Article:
30 November 2013

Sea Train - 1969 - Sea Train

Quality: 3.75 out of 5
Trip-O-Meter: 3.75 out 5

Word up is that this is the next iteration of the Blues Project, which went through a kaleidoscope of line-ups in its proper history.  We hear a tinge of jazz rhythms and country music bending through the prism of psychedelic styles.  I imagine that this is the music that the bikers in 'Easy Rider' would have heard in the desert compound if those folks at a touch of electricity - it would certainly do better than "Do Your Ears Hang Low."

Really, the band blows most of their wad on the opening, band-naming, title track.  It glides on some fine perlocating bass, mild funky percussion, and a well-controlled variant of the city horn blast that Blood, Sweat, and Tears or Chicago were aiming for.  I dig the harpsichord baroque go-go dance of "Portrait of the Lady as a Young Artist."  Hell, they even manage to fit in a reasonable fiddle, which I typically consider a no-no in rock or jazz.  I used to play cello in the orchestra, so I always felt the violins were a little screechy.  I was down with the violas, though.  Rondo strips down the vibe to acoustic guitar and comes out as a winning, folky track.  Some of the other stuff is probably a touch over arranged.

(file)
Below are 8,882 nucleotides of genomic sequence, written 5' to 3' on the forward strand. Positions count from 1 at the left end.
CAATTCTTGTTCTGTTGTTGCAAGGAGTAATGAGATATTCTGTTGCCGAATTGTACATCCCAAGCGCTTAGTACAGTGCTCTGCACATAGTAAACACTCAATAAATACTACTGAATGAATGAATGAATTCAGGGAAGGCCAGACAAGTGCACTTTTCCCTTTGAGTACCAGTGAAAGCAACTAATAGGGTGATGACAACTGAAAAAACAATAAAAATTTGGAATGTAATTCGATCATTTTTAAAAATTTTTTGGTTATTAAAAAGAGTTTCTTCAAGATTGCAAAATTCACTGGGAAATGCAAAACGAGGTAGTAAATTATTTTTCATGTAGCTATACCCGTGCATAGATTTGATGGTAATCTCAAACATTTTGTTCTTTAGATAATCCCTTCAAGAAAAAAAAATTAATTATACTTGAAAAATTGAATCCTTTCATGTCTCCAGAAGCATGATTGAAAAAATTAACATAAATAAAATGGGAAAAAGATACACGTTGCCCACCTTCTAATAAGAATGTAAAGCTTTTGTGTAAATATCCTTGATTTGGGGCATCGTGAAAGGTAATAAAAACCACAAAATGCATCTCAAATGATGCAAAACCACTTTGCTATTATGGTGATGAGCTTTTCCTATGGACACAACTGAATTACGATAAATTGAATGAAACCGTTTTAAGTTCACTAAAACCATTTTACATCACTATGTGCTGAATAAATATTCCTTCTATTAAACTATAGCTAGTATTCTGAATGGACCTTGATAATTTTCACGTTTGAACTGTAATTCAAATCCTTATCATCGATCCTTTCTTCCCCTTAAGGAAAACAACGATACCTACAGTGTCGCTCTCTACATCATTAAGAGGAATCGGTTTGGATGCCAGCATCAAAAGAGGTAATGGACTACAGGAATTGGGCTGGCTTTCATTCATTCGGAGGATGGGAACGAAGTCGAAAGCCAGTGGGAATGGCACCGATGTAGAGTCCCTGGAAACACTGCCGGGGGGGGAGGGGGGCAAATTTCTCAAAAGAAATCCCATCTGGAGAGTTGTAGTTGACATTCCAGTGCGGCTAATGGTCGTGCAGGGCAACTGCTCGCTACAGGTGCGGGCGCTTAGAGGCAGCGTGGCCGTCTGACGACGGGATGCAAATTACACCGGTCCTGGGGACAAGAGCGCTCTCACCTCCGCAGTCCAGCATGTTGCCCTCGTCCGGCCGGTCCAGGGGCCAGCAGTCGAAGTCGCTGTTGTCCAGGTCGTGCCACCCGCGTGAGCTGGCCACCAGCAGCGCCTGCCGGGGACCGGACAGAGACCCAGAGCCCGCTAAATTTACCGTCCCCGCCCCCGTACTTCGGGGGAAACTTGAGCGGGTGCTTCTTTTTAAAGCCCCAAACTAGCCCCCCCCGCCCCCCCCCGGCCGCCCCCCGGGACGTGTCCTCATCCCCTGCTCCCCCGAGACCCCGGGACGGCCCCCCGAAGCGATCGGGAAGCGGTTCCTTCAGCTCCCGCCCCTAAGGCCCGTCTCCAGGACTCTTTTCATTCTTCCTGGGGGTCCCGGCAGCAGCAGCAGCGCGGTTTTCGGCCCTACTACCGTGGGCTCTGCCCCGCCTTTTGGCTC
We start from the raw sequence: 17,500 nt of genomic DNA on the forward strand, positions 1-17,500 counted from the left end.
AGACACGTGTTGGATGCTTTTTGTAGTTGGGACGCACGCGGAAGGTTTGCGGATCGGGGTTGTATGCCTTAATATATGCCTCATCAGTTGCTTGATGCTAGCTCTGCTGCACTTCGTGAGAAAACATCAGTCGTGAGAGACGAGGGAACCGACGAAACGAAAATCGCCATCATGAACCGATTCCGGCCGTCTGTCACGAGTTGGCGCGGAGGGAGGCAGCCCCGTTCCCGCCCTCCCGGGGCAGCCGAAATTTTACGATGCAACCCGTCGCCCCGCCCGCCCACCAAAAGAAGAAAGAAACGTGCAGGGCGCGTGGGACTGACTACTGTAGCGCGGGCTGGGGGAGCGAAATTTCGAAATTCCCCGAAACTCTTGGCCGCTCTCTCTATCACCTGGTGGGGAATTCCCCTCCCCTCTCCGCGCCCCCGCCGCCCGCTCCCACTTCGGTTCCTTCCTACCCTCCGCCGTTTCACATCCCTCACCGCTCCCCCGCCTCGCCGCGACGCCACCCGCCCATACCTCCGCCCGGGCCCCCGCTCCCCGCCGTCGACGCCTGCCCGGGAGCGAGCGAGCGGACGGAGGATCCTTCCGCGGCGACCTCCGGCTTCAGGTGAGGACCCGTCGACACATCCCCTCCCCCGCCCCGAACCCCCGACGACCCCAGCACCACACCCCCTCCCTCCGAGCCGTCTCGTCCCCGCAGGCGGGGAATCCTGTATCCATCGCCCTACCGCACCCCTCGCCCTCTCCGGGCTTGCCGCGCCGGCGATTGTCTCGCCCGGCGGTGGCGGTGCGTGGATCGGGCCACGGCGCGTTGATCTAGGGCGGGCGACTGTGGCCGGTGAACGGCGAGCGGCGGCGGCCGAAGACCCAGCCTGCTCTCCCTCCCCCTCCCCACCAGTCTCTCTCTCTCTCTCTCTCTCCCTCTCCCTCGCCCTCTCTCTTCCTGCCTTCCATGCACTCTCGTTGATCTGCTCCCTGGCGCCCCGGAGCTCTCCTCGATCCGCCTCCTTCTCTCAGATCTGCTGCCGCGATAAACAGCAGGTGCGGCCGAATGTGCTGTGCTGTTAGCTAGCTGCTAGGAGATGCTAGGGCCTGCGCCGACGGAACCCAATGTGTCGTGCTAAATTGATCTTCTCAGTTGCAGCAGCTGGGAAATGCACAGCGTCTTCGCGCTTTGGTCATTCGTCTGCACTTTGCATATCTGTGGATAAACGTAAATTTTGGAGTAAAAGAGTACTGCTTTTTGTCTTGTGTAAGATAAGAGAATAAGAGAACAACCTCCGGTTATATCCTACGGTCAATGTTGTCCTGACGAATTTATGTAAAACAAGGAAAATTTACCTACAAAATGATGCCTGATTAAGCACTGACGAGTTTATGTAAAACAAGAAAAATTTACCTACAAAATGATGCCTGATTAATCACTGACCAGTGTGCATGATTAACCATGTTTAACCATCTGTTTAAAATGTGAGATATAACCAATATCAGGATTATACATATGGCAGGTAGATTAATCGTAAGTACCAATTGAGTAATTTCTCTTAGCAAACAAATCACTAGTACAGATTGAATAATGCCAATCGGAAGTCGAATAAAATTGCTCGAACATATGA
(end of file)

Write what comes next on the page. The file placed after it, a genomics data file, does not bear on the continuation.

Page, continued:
This slots in with a lot of the other albums that sit on that unstable precipice between psychedelic chamber pop and 70's singer-songwriting.  With the proper professionalism in place, a band vibe, and the vapors of the Blues Project wafting through, this is a pretty respectable effort.  It's not quite firing on all cylinder, but the ones that are functioning are pretty colourful.


Anonymous said...


Anonymous said...

Listen to the fuzztone violin solo at 2:18 of the song "Seatrain". Pretty amazing really.

Anonymous said...

thank you for being schluss